Self Publishing – Lose the Stigma

I learned something interesting this weekend that I already knew deep down in my heart but still allowed the stigma to characterize my responses.

What was that?
Self publishing means you aren’t good enough for the traditional publishers.

I tried to get into the traditional publishing houses. I tried to land an agent. I failed. Of course the responses I received were not; you aren’t good enough, or your writing is horrible… it was; we are retuning our publishing methods to go to electronic books, or we are too busy right now to take on a new author.

So with a very short amount of time in a lifetime to see your dreams become a reality, and with the technology available to authors today, I did what many are doing, I self published.

A decade ago I went with a Print on Demand publisher (POD) and while I loved the fact that they helped me with my cover artwork, provided the ISBN, did the galley layout, and got me listed in Amazon, Barnes & Noble and every other online bookstore, they didn’t market the book and it cost quite a bit to do and I had to pay top dollar to receive copies of my own book to sell.

Two years ago when my second book of that series came out I went back to the POD publisher who had renamed themselves and retooled their business and was able to do the same thing, faster, easier and this time able to buy books in bulk at printing cost not retail cost. But I still paid a pretty penny to get started and I have a new author representative every month calling to get me to buy books or marketing plans at an obscene amount of money. I didn’t know about CreateSpace, Lulu, Smashwords, etc.

So last year when I teamed up with my illustrator and put together the first Hamilton Troll children’s book, I shopped the publishers again (since it was something completely new and worthy of publishing) as well as the agents and again, got nowhere.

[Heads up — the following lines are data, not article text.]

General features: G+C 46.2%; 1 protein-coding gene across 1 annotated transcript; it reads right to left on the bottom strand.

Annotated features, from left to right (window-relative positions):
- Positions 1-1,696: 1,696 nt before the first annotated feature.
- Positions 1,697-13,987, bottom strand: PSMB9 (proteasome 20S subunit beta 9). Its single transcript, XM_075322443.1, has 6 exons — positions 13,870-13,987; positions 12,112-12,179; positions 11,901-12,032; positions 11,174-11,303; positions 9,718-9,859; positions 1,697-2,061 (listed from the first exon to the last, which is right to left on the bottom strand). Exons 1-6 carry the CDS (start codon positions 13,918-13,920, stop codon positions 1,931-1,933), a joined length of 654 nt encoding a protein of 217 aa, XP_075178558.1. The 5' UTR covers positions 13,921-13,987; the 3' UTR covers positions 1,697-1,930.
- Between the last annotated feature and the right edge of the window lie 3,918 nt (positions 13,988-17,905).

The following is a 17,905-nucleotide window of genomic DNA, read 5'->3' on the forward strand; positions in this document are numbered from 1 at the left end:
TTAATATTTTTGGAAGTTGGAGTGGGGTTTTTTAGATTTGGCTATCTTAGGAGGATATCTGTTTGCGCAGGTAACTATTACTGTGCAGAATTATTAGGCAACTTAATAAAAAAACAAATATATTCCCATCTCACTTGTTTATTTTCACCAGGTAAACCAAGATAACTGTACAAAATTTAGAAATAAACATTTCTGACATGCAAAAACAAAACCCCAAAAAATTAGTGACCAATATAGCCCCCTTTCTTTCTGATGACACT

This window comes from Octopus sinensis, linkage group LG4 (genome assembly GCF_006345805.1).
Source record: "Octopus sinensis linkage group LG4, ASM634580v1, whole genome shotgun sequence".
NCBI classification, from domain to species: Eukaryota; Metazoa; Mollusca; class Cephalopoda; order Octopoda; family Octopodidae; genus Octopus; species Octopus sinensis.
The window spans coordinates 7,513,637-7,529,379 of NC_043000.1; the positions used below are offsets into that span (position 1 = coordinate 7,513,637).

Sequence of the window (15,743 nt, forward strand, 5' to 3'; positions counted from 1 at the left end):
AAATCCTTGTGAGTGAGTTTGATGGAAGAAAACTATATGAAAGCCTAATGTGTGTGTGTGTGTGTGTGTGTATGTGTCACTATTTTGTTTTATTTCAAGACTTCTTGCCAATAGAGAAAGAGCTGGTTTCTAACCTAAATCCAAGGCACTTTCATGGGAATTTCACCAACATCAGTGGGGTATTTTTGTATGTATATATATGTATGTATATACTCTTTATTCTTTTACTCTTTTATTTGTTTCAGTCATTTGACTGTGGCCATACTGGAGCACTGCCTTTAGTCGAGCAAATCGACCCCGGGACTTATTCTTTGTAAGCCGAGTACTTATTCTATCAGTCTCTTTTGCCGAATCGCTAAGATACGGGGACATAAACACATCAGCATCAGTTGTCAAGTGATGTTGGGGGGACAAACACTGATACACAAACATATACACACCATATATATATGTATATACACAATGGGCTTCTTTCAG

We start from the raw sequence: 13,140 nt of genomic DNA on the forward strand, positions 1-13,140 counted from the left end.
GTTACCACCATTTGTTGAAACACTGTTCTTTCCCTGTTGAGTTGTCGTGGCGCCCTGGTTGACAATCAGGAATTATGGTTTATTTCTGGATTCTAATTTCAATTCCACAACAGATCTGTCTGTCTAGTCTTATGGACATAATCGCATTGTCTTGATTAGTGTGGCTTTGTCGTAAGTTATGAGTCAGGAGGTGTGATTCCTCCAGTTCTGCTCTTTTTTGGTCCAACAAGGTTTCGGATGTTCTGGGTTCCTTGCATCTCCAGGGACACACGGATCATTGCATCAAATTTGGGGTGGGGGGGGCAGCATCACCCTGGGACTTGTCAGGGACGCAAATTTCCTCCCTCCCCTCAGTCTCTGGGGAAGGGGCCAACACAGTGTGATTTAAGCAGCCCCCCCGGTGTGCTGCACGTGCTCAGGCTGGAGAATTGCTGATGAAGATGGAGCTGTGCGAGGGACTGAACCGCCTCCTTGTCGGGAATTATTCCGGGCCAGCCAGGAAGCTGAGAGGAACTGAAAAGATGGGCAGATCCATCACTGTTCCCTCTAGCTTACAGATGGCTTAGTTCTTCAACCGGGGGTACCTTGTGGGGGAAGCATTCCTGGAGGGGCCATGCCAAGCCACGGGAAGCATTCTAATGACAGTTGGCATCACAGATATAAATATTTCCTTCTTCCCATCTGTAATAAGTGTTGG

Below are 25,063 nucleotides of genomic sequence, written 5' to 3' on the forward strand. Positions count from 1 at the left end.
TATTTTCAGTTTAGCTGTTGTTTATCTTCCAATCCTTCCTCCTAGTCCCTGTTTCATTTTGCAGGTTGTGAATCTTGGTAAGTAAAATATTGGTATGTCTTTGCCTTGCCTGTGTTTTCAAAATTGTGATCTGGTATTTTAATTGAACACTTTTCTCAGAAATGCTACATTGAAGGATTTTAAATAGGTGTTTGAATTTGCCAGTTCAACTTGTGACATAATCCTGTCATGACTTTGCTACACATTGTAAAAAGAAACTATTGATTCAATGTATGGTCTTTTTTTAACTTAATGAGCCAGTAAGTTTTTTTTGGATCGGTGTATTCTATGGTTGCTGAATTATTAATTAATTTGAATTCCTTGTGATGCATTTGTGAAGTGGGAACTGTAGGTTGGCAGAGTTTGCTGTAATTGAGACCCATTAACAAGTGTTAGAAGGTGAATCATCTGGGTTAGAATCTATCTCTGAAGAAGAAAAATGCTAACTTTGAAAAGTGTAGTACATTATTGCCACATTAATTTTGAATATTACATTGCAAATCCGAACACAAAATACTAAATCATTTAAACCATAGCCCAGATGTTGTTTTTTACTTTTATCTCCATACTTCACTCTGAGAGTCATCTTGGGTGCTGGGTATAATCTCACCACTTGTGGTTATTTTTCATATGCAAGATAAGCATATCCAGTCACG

So I self published.
I am proud of what I have accomplished!
I am proud of the reviews and responses I’ve received!
The articles and testimonials have been amazing.
The parent, children, teachers, librarians all love the stories!

So what is wrong?
When someone asks me what publisher I am with, I go vague explaining it is an Ingram distributor. Why would I not say I self-published? I have worked really hard at this! I have read every blog, newsletter, forum discussion, group message.  I know that there are success stories like Edgar Allen Poe, Mark Twain, Virginia Wolff, Henry David Thoreau, Beatrix Potter and John Grisham. Even some of the newer authors like J.K. Rowling (Harry Potter), Christopher Paolini (Eragon), William P. Young (The Shack) have made successes of their books by self publishing.

So why did I go vague?
Because when I am sitting across from an author who HAS been published by a traditional publisher and I say I self published, they give me this look like “You weren’t good enough were you?”

But this weekend I learned something new.
When asked about our publisher, I started to go vague and my illustrator came right out and said it. “We self published.” And my heart sank. I was so afraid of the look we were going to get and instead, it went the exact opposite.